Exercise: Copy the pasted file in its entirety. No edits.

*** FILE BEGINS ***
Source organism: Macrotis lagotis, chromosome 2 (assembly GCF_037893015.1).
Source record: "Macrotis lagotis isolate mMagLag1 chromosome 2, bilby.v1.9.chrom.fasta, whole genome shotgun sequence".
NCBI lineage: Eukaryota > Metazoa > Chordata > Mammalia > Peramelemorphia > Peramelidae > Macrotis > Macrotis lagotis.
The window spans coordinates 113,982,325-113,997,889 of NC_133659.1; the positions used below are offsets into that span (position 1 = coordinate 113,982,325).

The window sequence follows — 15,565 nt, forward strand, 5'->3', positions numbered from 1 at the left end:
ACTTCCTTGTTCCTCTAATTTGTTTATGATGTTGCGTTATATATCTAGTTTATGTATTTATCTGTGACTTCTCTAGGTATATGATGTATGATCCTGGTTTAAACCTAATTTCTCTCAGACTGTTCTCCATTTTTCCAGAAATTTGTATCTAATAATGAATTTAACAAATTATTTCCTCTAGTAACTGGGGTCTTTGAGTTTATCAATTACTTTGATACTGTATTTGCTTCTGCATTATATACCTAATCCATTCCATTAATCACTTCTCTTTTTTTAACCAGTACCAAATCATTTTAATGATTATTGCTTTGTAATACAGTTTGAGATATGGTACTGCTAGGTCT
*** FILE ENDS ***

Source organism: Macrotis lagotis, chromosome 2 (assembly GCF_037893015.1).
Source record: "Macrotis lagotis isolate mMagLag1 chromosome 2, bilby.v1.9.chrom.fasta, whole genome shotgun sequence".
NCBI lineage: Eukaryota > Metazoa > Chordata > Mammalia > Peramelemorphia > Peramelidae > Macrotis > Macrotis lagotis.
The window spans coordinates 113,982,325-113,997,889 of NC_133659.1; the positions used below are offsets into that span (position 1 = coordinate 113,982,325).

The window sequence follows — 15,565 nt, forward strand, 5'->3', positions numbered from 1 at the left end:
ACTTCCTTGTTCCTCTAATTTGTTTATGATGTTGCGTTATATATCTAGTTTATGTATTTATCTGTGACTTCTCTAGGTATATGATGTATGATCCTGGTTTAAACCTAATTTCTCTCAGACTGTTCTCCATTTTTCCAGAAATTTGTATCTAATAATGAATTTAACAAATTATTTCCTCTAGTAACTGGGGTCTTTGAGTTTATCAATTACTTTGATACTGTATTTGCTTCTGCATTATATACCTAATCCATTCCATTAATCACTTCTCTTTTTTTAACCAGTACCAAATCATTTTAATGATTATTGCTTTGTAATACAGTTTGAGATATGGTACTGCTAGGTCT